Beauchet O, Dubost V, Allali G, Gonthier R, Hermann FR, Kressig RW. ‘Faster counting while walking’ as a predictor of falls in older adults. Age Ageing. 2007;36:418–23.CrossRefPubMedGoogle Scholar
  14. 14.
    Faulkner KA, Redfern MS, Cauley JA, Landsittel DP, Studenski SA, Rosano C, et al. Multitasking: association between poorer performance and a history of recurrent falls. J Am Geriatr Soc. 2007;55:570–6.CrossRefPubMedGoogle Scholar
  15. 15.
    Baddeley AD. Working memory. Science. 1992;255:556–9.CrossRefPubMedGoogle Scholar
  16. 16.
    Lundin-Olsson L, Nyberg L, Gustafson Y. “Stops walking when talking” as a predictor of falls in elderly people. Lancet. 1997;349:617.CrossRefPubMedGoogle Scholar
  17. 17.
    Beauchet O, Allali G, Annweiler C, Berrut G, Maarouf N, Herrmann FR, et al. Does change in gait while counting backward predict the occurrence of a first fall in older adults? Gerontology. 2008;54:217–23.CrossRefPubMedGoogle Scholar
  18. 18.
    Bootsma-van der Wiel A, Gussekloo J, de Craen AJ, van Exel E, Bloem BR, Westendorp RG. Walking and talking as predictors of falls in the general population: the Leiden 85-Plus Study. J Am Geriatr Soc. 2003;51:1466–71.CrossRefPubMedGoogle Scholar
  19. 19.
    Zilstra A, Ufkes T, Skelton DA, Lundin-Olsson L, Zilstra W. Do dual tasks have an added value over single tasks for balance assessment in fall prevention programs? A mini-review. Gerontology. 2008;54:40–9.CrossRefGoogle Scholar
  20. 20.
    Bloem BR, Valkenburg VV, Slabbekoorn M, Willemsen MD. The multiple tasks test: development and normal strategies. Gait Posture. 2001;14:191–202.CrossRefPubMedGoogle Scholar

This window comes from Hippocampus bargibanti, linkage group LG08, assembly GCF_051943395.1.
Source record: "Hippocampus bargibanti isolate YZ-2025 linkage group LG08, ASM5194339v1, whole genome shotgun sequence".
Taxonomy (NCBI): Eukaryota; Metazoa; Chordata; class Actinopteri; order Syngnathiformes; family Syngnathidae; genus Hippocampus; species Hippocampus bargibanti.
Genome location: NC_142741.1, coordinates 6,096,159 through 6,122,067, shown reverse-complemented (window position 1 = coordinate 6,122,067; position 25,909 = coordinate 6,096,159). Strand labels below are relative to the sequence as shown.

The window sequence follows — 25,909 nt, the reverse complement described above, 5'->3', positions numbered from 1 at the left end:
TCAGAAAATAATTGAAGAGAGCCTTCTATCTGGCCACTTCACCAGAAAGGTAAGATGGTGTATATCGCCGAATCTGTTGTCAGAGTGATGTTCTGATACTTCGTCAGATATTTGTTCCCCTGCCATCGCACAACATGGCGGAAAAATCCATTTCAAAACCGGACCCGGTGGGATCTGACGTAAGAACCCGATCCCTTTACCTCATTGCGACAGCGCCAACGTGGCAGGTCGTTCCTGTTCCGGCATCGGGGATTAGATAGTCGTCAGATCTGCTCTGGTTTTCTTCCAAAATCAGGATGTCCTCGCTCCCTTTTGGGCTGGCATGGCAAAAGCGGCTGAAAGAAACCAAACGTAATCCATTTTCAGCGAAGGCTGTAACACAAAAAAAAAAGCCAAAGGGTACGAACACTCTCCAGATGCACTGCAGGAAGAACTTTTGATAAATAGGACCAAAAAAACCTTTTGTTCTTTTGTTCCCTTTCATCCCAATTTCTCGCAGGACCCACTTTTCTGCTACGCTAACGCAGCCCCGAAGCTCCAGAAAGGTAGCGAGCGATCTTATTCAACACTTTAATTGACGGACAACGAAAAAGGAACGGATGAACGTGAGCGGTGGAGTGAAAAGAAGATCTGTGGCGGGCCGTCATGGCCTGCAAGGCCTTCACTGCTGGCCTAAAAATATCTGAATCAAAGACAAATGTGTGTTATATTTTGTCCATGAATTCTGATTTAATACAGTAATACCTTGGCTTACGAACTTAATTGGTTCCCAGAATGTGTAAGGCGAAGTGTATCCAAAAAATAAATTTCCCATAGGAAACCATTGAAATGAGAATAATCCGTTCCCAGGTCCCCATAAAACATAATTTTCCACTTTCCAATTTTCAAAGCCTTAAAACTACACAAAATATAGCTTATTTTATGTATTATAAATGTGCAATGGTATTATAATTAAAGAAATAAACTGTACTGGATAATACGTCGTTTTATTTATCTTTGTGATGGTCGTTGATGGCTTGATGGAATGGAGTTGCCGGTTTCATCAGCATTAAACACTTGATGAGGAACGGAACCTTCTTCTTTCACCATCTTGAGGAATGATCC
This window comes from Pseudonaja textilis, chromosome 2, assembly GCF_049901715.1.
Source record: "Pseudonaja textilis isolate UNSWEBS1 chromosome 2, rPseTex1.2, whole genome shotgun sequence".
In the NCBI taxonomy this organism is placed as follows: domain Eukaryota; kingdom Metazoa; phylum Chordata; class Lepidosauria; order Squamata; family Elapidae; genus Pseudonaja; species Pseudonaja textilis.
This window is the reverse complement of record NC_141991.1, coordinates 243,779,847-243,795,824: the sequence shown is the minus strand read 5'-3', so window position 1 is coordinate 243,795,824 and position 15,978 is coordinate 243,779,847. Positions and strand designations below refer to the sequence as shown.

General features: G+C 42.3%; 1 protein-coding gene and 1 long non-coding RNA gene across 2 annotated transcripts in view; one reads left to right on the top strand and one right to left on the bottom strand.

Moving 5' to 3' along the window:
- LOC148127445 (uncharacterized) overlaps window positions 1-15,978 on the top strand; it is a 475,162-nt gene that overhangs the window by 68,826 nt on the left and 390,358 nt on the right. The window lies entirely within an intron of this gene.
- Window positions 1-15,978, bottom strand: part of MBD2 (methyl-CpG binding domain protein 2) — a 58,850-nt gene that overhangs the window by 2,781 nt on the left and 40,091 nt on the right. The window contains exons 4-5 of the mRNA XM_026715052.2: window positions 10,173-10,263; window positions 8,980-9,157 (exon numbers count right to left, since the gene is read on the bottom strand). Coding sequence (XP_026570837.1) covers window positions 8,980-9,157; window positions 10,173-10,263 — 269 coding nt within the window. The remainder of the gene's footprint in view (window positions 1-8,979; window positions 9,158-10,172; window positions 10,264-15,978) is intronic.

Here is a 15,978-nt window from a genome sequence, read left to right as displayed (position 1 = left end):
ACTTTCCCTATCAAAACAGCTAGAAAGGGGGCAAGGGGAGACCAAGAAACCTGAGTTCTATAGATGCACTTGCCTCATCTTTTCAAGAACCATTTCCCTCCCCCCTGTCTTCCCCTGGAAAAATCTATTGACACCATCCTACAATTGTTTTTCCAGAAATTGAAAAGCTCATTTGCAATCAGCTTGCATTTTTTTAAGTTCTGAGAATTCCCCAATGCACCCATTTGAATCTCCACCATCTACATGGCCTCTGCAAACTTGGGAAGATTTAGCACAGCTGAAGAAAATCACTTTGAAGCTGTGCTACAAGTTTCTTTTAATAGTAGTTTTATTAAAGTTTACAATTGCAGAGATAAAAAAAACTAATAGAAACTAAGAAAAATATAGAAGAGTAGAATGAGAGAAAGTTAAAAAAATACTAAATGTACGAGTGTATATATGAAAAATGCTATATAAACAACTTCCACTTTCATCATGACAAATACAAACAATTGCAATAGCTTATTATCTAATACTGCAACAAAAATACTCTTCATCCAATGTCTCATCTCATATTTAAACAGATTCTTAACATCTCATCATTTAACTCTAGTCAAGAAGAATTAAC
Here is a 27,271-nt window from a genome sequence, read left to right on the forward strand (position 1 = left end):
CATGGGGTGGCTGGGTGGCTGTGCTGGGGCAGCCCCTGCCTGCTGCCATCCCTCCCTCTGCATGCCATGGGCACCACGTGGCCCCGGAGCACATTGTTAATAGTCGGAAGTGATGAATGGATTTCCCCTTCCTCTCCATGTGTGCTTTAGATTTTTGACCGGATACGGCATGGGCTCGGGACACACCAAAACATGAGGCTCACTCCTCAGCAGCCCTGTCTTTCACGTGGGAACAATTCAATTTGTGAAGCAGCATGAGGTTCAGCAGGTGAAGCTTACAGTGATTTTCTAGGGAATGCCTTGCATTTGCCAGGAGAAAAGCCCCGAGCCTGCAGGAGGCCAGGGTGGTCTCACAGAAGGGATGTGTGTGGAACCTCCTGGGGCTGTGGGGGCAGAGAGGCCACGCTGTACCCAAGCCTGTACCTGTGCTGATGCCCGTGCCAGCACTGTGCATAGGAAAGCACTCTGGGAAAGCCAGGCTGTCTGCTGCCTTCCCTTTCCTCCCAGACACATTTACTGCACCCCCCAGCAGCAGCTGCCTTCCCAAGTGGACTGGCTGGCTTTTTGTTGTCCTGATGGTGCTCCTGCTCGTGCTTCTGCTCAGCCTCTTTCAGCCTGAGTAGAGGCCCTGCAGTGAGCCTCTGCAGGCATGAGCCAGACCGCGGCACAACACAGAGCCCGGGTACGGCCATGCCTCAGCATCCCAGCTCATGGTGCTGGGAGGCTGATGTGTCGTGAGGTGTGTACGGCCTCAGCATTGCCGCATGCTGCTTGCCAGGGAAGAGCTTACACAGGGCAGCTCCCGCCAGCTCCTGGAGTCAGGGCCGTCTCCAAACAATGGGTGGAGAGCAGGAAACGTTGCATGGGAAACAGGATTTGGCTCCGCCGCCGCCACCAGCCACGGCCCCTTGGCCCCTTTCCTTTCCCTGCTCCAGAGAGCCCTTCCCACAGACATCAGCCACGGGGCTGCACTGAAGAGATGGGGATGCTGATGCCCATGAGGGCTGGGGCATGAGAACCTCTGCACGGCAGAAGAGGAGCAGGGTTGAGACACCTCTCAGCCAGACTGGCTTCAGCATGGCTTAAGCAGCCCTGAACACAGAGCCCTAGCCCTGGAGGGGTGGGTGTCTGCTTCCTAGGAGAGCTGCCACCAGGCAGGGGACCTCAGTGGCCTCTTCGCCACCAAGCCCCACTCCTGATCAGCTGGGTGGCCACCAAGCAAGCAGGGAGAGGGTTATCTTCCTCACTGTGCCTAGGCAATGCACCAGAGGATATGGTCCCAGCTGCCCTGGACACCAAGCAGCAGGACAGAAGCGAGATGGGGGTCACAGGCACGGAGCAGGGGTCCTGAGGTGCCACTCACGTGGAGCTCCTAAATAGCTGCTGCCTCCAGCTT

21. 21.
    Alexander NB, Ashton-Miller JA, Giordani B, Guire K, Schultz AB. Age differences in timed accurate stepping with increasing cognitive and visual demand: a walking trail making test. J Gerontol A Biol Sci Med Sci. 2005;60:1558–62.PubMedGoogle Scholar
  22. 22.
    War Department Adjutant General’s Office. Army individual test battery. Manual of directions and scoring. Washington, DC: War Department, Adjutant General’s Office; 1944.Google Scholar
  23. 23.
    Folstein MF, Folstein SE, McHugh PR. “Mini-mental state”. A practical method for grading the cognitive state of patients for the clinician. J Psychiatr Res. 1975;12:189–98.CrossRefPubMedGoogle Scholar
  24. 24.
    Duncan PW, Studenski S, Chandler J, Prescott B. Functional reach: predictive validity in a sample of elderly male veterans. J Gerontol. 1992;47:M93–8.PubMedGoogle Scholar
  25. 25.
    Lopopolo RB, Greco M, Sullivan D, Craik RL, Mangione KK. Effect of therapeutic exercise on gait speed in community-dwelling elderly people: a meta-analysis. Phys Ther. 2006;86:520–40.PubMedGoogle Scholar
  26. 26.
    Koski K, Luukinen H, Laippala P, Kivela SL. Physiological factors and medications as predictors of injurious falls by elderly people: a prospective population-based study. Age Ageing. 1996;25:29–38.CrossRefPubMedGoogle Scholar
  27. 27.
    Blake AJ, Morgan K, Bendall MJ, Dallosso H, Ebrahim SB, Arie TH, Fentem PH, Bassey EJ. Falls by elderly people at home: prevalence and associated factors. Age Ageing. 1988;17:365–72.CrossRefPubMedGoogle Scholar
  28. 28.
    Tinetti ME, Doucette JT, Claus EB. The contribution of predisposing and situational risk factors to serious fall injuries. J Am Geriatr Soc. 1995;43:1207–13.PubMedGoogle Scholar
  29. 29.
    Nevitt MC, Cummings SR, Hudes ES. Risk factors for injurious falls: a prospective study. J Gerontol. 1991;46:M164–70.PubMedGoogle Scholar
  30. 30.
    Lord SR, Fitzpatrick RC. Choice stepping reaction time: a composite measure of falls risk in older people. J Gerontol A Biol Sci Med Sci. 2001;56:M627–32.PubMedGoogle Scholar
  31. 31.
    Shumway-Cook A, Brauer S, Woollacott M. Predicting the probability for falls in community-dwelling older adults using the Timed Up & Go Test. Phys Ther. 2000;80:896–903.PubMedGoogle Scholar

Copyright information

© The Japanese Society for Hygiene 2010

Authors and Affiliations

  1. 1.Department of Human Health SciencesKyoto University Graduate School of MedicineSakyo-ku, KyotoJapan

Personalised recommendations